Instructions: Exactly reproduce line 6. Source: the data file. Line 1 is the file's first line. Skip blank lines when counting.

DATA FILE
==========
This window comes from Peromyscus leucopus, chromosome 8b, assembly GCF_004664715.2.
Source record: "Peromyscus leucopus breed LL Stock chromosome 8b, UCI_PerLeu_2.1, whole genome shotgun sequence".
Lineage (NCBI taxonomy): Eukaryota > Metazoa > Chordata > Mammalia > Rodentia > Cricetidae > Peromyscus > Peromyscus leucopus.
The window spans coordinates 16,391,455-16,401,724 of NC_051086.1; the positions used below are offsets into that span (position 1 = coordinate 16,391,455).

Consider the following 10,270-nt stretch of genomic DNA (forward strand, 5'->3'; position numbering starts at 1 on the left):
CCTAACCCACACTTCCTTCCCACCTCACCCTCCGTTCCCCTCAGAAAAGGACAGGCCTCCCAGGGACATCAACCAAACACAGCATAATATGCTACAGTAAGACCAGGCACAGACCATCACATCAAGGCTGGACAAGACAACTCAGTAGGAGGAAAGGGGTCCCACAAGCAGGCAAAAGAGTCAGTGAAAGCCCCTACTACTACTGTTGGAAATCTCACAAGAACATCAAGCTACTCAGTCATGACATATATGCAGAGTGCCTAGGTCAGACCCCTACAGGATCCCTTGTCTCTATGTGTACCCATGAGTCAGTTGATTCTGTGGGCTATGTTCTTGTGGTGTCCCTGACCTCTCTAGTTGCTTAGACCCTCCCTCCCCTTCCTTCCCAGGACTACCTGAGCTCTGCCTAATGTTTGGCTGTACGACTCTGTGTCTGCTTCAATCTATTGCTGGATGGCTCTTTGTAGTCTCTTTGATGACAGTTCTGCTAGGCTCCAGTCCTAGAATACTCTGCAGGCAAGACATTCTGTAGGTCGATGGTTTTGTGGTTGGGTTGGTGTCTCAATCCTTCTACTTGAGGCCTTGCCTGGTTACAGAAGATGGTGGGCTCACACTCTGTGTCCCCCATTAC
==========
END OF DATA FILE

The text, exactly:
CCTAACCCACACTTCCTTCCCACCTCACCCTCCGTTCCCCTCAGAAAAGGACAGGCCTCCCAGGGACATCAACCAAACACAGCATAATATGCTACAGTAAGACCAGGCACAGACCATCACATCAAGGCTGGACAAGACAACTCAGTAGGAGGAAAGGGGTCCCACAAGCAGGCAAAAGAGTCAGTGAAAGCCCCTACTACTACTGTTGGAAATCTCACAAGAACATCAAGCTACTCAGTCATGACATATATGCAGAGTGCCTAGGTCAGACCCCTACAGGATCCCTTGTCTCTATGTGTACCCATGAGTCAGTTGATTCTGTGGGCTATGTTCTTGTGGTGTCCCTGACCTCTCTAGTTGCTTAGACCCTCCCTCCCCTTCCTTCCCAGGACTACCTGAGCTCTGCCTAATGTTTGGCTGTACGACTCTGTGTCTGCTTCAATCTATTGCTGGATGGCTCTTTGTAGTCTCTTTGATGACAGTTCTGCTAGGCTCCAGTCCTAGAATACTCTGCAGGCAAGACATTCTGTAGGTCGATGGTTTTGTGGTTGGGTTGGTGTCTCAATCCTTCTACTTGAGGCCTTGCCTGGTTACAGAAGATGGTGGGCTCACACTCTGTGTCCCCCATTAC